Eye problems in dogs are just as common and can be just as devastating as they are in any other animal, people included. If a beloved pet looses their eye sight, life changing events can occur for the pet and for the pet’s family. The pet will face the rest of it’s life being without it’s sight, making it even more dependent on it’s other senses, such as hearing and smelling, but it will also be more dependent on the human beings in it’s life. This dependency is one of the considerations that has to be carefully thought out by the family when faced with the decision to put the dog down or to continue caring for it. This may not be an easy decision but is definitely a decision that takes a lot of thinking and weighing the options to make the correct choice for the dog and for the family.
There are several eye problems in dogs, most of which are preventable or at least treatable. The most common eye problems in dogs are cataracts, corneal ulcers, infections or inflammation, in-growing eyelids, injury and irritation. Other eye problems in dogs are pink eye or conjuctivitis, canine cherry eye, distichiasis, progressive retinal atrophy, glaucoma, goniadysgenesis, herpes, dry eye, pannus, detached retina, retinal degeneration and sudden retinal degeneration.
Symptoms of eye problems in dogs that owners need to be aware of are bulging eyes, cloudy eyes, a dog that will avoid lights, a discharge coming from the eye or in the eye or the dog may close it’s eyes more than usual. Other symptoms of eye problems in dogs are redness in the dog’s eyes and the dog may rub it’s eye and/or face on the floor or ground.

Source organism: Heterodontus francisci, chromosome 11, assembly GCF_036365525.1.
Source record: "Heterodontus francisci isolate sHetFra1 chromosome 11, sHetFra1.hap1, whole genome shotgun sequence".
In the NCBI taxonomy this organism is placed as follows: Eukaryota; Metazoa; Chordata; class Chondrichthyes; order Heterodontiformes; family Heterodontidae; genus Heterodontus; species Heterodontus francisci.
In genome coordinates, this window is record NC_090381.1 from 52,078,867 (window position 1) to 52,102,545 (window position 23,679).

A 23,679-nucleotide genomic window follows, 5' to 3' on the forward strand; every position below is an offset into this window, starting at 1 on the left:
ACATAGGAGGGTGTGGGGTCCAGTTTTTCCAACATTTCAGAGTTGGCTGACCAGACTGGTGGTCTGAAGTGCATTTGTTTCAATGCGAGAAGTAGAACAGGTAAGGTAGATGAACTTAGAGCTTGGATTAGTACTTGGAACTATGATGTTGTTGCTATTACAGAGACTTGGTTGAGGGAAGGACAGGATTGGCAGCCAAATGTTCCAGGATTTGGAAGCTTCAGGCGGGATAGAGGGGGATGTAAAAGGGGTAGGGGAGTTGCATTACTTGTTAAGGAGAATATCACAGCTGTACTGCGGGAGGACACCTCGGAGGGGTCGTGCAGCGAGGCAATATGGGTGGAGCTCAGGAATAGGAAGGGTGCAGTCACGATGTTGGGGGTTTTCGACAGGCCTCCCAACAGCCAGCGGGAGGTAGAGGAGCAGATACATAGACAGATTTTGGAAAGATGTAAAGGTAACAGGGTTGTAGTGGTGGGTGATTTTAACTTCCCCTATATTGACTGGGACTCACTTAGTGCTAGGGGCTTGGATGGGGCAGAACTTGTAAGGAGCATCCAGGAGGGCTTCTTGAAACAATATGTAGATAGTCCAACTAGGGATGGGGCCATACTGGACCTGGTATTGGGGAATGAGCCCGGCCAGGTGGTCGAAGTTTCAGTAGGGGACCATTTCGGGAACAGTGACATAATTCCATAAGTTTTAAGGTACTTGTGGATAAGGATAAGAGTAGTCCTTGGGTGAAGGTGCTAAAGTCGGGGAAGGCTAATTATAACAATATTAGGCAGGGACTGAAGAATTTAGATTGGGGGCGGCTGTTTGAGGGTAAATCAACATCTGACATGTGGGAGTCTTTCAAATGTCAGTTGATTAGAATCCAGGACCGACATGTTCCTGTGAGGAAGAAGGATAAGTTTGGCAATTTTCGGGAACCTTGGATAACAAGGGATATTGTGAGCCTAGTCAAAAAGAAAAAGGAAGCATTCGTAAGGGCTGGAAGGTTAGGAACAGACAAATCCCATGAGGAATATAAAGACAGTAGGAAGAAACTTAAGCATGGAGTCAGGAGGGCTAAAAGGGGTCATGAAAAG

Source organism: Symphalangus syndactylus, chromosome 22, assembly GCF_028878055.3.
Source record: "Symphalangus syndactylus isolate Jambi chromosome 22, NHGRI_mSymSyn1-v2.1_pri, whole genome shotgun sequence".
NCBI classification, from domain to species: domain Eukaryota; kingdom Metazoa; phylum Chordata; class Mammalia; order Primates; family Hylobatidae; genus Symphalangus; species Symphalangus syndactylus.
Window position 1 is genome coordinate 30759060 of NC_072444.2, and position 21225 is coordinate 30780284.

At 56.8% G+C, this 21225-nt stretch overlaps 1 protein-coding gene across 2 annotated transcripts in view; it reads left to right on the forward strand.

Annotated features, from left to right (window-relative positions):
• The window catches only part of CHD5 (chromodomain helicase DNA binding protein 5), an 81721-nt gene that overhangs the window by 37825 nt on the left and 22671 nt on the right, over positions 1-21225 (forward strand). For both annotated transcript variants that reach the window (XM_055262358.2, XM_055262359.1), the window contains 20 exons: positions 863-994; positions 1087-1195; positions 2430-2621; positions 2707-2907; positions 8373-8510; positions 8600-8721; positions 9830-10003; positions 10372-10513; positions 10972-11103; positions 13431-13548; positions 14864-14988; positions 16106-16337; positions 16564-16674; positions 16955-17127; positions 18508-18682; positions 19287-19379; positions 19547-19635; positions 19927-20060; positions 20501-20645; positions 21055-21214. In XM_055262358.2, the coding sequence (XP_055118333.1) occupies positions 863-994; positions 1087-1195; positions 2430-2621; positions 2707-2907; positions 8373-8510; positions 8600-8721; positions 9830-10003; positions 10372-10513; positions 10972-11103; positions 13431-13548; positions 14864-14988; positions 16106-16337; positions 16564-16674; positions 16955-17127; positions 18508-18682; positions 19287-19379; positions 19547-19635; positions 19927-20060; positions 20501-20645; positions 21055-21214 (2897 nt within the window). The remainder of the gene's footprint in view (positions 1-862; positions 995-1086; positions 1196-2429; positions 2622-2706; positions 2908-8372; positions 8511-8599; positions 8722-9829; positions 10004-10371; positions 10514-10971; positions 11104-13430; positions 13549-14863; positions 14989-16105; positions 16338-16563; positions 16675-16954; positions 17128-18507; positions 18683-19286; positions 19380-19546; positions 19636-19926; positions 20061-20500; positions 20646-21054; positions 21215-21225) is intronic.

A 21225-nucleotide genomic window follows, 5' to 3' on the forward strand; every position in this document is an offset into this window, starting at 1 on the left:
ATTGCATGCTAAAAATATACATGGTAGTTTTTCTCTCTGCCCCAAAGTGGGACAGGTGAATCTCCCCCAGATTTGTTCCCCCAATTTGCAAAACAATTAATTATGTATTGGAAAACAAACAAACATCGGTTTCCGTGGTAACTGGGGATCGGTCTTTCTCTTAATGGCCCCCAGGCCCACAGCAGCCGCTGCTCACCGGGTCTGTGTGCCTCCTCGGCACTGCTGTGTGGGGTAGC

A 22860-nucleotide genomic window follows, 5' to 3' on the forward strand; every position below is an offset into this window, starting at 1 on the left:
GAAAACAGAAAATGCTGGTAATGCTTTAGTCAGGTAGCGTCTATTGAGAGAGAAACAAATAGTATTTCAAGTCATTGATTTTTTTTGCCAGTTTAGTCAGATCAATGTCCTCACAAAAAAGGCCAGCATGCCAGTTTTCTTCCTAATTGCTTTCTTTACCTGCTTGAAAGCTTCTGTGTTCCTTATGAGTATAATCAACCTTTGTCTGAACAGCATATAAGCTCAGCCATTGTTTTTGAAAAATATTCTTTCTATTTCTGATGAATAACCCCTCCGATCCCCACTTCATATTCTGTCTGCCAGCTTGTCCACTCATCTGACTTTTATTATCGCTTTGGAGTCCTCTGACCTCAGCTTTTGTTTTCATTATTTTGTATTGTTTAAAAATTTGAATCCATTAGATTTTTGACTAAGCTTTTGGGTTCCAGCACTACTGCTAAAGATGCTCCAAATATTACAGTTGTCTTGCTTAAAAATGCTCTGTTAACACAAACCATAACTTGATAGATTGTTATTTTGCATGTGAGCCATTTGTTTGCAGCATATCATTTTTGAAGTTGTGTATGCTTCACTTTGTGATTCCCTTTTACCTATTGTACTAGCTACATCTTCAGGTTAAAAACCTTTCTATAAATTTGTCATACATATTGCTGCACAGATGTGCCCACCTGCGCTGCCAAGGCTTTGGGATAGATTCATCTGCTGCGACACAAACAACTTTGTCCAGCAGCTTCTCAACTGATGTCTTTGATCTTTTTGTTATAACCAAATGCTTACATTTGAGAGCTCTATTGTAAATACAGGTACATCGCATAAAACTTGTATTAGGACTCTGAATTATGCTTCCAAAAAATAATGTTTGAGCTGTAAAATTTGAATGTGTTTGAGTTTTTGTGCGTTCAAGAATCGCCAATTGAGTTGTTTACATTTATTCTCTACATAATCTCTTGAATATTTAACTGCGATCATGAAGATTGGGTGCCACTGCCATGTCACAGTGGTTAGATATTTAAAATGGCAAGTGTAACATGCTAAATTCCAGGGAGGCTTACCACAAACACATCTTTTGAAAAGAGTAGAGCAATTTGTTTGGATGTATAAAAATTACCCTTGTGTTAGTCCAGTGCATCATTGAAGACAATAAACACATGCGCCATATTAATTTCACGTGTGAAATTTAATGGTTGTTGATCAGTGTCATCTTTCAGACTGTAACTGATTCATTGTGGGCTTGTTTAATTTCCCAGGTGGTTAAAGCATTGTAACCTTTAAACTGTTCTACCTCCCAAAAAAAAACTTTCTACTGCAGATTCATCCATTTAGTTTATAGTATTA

Some of these eye problems can be prevented. This prevention includes changing the dog’s diet and adding supplements. The changes to the diet are the addition of green leafy vegetables as well as parsley, carrots and dry berries that are purple or blue and sesame seeds and sunflower seeds. Supplements to be considered adding to the diet to prevent eye problems in dogs are zinc, pycnogenois, bioflavonoids and vitamins A, C and D.
Eye problems in dogs can be detrimental at first anyway. The thing to remember is that eye problems may be life changing for both the dog and for the people who are responsible for caring for it, but the condition itself is not life threatening, unless the people decide to go that route. Dogs who have lost their sight have gone on to live happy, long lives with their caretakers, all with just a few adjustments, such as keeping items, such as food and water bowls and their beds in familiar locations. With lots of love and patience, the trauma of this condition can positively be overcome.